TARRYTOWN, N.Y., Aug. 11, 2014 /PRNewswire/ -- Regeneron Pharmaceuticals, Inc. (NASDAQ: REGN) today announced that EYLEA ® (aflibercept) Injection has been approved by the European Commission for the treatment of visual impairment due to Diabetic Macular Edema (DME). Bayer Healthcare plans to launch EYLEA in DME in the EU this quarter.
"DME is the leading cause of vision loss in working-age adults in much of the developed world, and we believe EYLEA will be an important new treatment option for these patients," said George D. Yancopoulos, M.D., Ph.D., Chief Scientific Officer of Regeneron and President of Regeneron Laboratories. "We are pleased that EYLEA is now approved in both the U.S. and the EU for three important ophthalmic indications."
EYLEA was approved in the United States for the treatment of wet Age-related Macular Degeneration (AMD) in 2011, for the treatment of Macular Edema following Central Retinal Vein Occlusion (CRVO) in 2012, and for DME in July 2014. EYLEA has also been approved in the EU and other countries for use in wet AMD and Macular Edema following CRVO. Regulatory submissions have also been made in Japan, Asia Pacific, and Latin America for the treatment of DME. In Japan, EYLEA has been additionally submitted for approval to regulators for the treatment of choroidal neovascularization secondary to pathologic myopia (mCNV). A regulatory submission has been made in the U.S. and the EU for EYLEA for the treatment of Macular Edema following Branch Retinal Vein Occlusion (BRVO).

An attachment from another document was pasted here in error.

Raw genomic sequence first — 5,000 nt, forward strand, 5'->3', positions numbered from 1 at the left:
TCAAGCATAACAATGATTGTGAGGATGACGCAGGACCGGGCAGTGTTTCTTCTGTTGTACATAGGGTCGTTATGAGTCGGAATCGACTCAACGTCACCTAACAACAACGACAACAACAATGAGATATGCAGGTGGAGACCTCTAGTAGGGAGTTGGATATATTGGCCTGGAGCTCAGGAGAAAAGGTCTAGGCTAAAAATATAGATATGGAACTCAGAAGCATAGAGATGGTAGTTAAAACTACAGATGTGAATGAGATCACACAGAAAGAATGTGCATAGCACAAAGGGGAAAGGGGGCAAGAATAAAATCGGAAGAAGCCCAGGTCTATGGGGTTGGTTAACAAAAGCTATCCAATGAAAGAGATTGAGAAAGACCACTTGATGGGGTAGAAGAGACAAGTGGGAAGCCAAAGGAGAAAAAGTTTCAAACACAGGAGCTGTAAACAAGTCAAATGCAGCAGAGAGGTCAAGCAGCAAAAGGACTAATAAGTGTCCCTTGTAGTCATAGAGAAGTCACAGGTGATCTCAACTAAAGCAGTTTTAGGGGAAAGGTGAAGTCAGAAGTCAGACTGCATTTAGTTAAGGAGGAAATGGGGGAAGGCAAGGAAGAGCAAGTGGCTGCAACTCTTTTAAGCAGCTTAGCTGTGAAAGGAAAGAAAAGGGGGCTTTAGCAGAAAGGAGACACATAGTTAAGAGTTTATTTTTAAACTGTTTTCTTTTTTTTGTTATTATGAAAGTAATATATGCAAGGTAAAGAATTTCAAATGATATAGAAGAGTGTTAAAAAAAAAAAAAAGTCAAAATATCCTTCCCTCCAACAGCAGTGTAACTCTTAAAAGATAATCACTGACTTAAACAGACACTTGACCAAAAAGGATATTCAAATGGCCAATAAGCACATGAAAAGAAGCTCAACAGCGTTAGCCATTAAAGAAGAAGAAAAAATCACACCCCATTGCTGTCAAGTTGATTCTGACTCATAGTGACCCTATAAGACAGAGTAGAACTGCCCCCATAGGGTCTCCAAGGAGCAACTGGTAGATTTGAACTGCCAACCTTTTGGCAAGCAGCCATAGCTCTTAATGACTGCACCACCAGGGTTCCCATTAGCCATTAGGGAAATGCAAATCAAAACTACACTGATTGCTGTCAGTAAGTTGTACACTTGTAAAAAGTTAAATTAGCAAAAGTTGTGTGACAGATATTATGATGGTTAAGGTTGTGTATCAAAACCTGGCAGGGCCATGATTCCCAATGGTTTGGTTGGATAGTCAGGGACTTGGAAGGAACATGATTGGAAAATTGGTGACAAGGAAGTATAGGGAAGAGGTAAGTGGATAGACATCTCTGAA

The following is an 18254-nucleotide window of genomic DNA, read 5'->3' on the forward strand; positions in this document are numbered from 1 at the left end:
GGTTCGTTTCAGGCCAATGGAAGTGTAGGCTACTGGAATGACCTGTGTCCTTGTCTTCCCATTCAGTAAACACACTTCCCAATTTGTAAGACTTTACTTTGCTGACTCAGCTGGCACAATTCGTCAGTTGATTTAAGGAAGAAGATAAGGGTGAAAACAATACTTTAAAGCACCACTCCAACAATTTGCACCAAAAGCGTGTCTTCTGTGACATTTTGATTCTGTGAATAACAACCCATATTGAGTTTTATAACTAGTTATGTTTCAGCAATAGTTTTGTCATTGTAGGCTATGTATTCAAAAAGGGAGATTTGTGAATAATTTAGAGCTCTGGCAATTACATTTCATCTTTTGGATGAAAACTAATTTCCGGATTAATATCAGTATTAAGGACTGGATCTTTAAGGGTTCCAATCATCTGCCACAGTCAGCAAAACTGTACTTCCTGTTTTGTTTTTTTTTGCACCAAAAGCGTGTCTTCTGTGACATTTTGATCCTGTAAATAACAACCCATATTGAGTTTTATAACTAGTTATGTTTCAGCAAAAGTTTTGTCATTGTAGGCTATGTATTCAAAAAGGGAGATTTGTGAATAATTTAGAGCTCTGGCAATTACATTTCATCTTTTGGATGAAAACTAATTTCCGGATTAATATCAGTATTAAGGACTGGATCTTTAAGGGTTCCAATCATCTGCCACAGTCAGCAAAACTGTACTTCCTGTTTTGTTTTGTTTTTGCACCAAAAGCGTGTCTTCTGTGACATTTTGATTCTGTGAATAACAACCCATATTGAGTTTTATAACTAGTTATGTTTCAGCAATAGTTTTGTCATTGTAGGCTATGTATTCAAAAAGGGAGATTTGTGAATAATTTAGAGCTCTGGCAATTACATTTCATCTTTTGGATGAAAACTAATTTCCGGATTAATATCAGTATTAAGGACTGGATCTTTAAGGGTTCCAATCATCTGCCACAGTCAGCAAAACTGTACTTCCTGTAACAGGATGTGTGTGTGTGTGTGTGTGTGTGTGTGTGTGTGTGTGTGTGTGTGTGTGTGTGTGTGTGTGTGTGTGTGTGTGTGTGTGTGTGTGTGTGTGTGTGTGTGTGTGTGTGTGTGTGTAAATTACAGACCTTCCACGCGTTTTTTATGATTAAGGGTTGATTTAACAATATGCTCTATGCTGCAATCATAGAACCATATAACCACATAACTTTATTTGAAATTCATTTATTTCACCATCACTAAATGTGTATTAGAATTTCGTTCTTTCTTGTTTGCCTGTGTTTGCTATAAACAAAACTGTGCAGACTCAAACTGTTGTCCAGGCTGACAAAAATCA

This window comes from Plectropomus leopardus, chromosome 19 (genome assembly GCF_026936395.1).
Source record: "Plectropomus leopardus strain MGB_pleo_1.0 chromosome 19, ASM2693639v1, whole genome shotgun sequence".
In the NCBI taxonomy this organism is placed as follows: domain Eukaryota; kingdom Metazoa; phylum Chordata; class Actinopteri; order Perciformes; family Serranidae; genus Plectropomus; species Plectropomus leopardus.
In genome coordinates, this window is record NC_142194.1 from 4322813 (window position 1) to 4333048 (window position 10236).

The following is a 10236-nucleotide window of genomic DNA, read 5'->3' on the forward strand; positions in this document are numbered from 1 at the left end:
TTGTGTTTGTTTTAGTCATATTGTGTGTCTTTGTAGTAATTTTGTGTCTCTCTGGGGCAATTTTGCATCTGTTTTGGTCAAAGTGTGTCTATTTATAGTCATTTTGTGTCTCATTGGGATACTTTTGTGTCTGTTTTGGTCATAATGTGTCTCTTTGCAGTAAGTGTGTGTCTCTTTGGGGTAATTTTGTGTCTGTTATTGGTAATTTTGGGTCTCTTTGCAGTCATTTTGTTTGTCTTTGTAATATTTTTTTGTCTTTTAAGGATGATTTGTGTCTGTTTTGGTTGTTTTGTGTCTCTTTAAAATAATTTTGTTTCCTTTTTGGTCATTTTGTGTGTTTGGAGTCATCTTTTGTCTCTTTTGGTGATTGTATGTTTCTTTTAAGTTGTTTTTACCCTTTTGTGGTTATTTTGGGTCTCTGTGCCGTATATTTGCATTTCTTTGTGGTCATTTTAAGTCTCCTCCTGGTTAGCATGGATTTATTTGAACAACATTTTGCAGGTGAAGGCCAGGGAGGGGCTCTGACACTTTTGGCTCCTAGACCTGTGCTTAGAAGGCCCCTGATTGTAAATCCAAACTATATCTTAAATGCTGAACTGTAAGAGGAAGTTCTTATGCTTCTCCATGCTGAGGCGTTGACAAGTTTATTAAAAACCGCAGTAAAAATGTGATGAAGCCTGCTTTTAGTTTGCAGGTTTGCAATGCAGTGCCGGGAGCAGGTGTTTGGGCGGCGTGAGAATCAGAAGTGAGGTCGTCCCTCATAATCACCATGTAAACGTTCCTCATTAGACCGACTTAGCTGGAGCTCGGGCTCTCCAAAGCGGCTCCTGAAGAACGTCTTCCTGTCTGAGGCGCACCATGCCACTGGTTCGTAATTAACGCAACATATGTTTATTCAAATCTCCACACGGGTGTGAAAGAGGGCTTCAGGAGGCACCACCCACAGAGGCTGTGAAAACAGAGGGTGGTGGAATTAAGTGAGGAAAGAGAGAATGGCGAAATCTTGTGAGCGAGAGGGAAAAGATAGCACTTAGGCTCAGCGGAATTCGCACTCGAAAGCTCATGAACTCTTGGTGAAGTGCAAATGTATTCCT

About Diabetic Macular Edema (DME)Diabetic Macular Edema (DME) or "swelling of the macula" is a common complication in the eyes of patients with diabetes. It is the most frequent cause of vision loss in patients with diabetes and eventually can lead to blindness. 1,2 Visual impairment due to DME is estimated to affect 3-4 percent of people with diabetes and is therefore the most frequent cause of blindness in young and middle-aged adults in most developed countries. As the incidence of diabetes has been steadily climbing, it is projected that the number of people impacted by DME will also grow.DME occurs when blood vessels in the retina are damaged by chronic high blood sugar levels caused by diabetes. This allows fluid from blood vessels to leak into the retina, causing macular swelling. Fluid in the macula can cause severe vision loss or blindness. The macula is the part of the retina responsible for central fine vision.
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